Author Interviews / 26.04.2019

MedicalResearch.com Interview with: "IMG_9416" by ianpatterson99 is licensed under CC BY 2.0. To view a copy of this license, visit: https://creativecommons.org/licenses/by/2.0Dr. Yi Liu Department of ophthalmology, Beijing Tongren Hospital, Beijing, P.R.China  MedicalResearch.com: What is the background for this study? Response: Though rare, sports-related ocular traumas may result in devastating and disabling consequences. Badminton is popular in Southeast Asia, such as in Malaysia, Philippines, Indonesia, and China. It is in the leading cause list of sport-related ocular injury. Badminton related ocular injuries were also occurred and reported in western countries such as Canada, Australia. The popularity of badminton is partially because it is considered relatively safe, as it does not involve physical contact. The growing popularity of badminton has led to an increased incidence of physical and ocular injuries. Although the latter are uncommon, they can lead to significant ocular morbidity and some patients suffer a permanent decrease in vision, and even blindness. We believe that the awareness of badminton-related ocular injuries is of great importance. The main purpose of this study was to summarize the clinical sports-related features of 85 patients with badminton related ocular injuries and made preventive recommendations to the general population from ocular injuries in badminton playing.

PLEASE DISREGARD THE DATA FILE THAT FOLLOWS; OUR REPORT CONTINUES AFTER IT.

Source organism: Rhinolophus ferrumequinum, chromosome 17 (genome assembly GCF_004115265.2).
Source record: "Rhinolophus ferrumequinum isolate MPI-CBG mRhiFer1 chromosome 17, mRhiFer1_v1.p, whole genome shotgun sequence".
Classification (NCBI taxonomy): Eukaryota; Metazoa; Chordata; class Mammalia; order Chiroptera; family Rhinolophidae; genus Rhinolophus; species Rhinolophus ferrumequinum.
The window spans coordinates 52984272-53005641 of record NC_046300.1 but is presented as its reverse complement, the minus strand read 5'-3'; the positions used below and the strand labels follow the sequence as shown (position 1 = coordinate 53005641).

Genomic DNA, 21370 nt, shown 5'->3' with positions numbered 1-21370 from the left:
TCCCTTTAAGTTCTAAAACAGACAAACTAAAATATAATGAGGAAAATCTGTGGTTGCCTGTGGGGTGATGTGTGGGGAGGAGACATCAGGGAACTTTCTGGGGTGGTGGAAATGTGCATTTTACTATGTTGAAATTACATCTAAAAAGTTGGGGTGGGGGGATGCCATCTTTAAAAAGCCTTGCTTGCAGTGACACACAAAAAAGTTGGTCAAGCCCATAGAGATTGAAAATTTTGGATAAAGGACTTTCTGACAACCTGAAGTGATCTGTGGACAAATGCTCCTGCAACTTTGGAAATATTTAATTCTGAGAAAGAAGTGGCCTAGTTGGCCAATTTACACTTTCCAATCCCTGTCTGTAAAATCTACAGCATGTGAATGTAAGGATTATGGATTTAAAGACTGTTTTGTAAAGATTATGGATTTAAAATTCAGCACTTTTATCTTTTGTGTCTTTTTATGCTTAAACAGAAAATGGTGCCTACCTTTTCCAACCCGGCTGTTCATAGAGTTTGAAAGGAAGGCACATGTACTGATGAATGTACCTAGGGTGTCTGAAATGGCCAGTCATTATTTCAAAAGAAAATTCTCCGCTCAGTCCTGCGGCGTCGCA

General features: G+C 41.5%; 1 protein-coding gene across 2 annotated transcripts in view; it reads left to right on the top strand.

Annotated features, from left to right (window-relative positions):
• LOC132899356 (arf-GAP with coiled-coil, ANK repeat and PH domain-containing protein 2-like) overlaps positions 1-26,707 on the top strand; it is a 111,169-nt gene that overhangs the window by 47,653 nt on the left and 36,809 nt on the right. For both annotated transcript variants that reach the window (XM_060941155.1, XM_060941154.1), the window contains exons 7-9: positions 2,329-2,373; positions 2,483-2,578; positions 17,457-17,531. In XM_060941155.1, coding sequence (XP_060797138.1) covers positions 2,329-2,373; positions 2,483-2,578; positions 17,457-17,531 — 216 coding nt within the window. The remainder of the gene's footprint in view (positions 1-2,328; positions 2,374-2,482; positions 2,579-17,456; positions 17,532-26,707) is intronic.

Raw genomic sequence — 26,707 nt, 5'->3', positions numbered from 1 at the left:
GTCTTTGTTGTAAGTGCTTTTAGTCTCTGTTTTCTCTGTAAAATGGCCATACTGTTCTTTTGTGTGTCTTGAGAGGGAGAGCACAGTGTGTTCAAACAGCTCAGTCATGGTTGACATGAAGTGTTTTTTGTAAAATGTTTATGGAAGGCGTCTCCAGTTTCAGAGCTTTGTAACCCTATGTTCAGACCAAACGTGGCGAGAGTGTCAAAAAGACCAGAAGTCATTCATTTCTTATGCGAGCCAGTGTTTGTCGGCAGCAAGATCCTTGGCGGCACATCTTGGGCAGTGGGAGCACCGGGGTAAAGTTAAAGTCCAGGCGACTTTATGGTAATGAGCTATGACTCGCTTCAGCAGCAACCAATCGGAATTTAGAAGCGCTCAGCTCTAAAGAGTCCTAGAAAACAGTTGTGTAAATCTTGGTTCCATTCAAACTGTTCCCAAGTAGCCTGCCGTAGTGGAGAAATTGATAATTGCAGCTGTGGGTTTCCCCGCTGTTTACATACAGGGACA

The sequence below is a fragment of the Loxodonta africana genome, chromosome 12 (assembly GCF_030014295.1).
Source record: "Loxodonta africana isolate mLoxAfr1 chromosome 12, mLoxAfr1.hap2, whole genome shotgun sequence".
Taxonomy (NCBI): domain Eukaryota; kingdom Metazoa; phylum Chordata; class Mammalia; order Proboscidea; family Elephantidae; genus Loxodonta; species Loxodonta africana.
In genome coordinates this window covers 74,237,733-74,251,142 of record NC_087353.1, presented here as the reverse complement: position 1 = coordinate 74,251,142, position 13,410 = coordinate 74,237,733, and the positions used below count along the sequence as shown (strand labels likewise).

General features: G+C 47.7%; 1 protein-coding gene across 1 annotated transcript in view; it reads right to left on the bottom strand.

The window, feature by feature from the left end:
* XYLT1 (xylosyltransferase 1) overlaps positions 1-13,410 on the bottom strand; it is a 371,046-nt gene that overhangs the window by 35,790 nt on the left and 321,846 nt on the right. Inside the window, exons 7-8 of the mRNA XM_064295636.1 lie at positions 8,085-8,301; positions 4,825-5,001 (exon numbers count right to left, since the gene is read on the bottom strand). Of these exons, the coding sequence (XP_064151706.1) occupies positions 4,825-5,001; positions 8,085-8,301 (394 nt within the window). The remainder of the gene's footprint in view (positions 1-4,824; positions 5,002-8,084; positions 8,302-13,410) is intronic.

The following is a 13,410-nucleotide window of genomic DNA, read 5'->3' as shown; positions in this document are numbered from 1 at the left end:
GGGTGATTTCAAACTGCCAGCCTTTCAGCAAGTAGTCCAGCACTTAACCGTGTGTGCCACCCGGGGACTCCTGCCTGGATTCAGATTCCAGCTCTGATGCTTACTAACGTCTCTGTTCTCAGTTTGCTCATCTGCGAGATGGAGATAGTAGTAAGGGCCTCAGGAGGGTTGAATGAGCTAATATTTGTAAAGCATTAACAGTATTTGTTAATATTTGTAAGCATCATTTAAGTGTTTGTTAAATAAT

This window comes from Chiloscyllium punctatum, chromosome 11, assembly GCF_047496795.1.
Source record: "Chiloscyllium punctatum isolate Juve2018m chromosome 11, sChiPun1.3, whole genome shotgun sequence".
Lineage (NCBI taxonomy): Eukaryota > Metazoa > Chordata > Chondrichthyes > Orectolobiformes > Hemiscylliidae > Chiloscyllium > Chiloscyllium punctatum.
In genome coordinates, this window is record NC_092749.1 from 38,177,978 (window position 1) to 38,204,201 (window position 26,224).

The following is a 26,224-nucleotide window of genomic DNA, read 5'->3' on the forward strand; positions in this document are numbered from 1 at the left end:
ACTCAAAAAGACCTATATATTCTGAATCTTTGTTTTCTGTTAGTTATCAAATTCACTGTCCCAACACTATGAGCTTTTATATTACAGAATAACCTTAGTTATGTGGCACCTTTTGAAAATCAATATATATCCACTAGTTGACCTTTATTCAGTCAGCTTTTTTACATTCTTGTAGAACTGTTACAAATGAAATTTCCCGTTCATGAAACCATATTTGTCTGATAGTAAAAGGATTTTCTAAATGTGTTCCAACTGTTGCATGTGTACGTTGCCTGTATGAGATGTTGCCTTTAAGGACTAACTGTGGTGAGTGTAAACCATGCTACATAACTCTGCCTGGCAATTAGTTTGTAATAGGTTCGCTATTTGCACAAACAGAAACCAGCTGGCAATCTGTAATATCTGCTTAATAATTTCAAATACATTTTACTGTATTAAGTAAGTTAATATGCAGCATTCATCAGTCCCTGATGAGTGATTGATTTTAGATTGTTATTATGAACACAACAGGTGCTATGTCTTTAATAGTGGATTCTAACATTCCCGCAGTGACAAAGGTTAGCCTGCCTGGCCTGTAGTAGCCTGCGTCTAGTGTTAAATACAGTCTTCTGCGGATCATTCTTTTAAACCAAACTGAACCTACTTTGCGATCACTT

Author Interviews, Inflammation, Ophthalmology, PNAS / 25.04.2019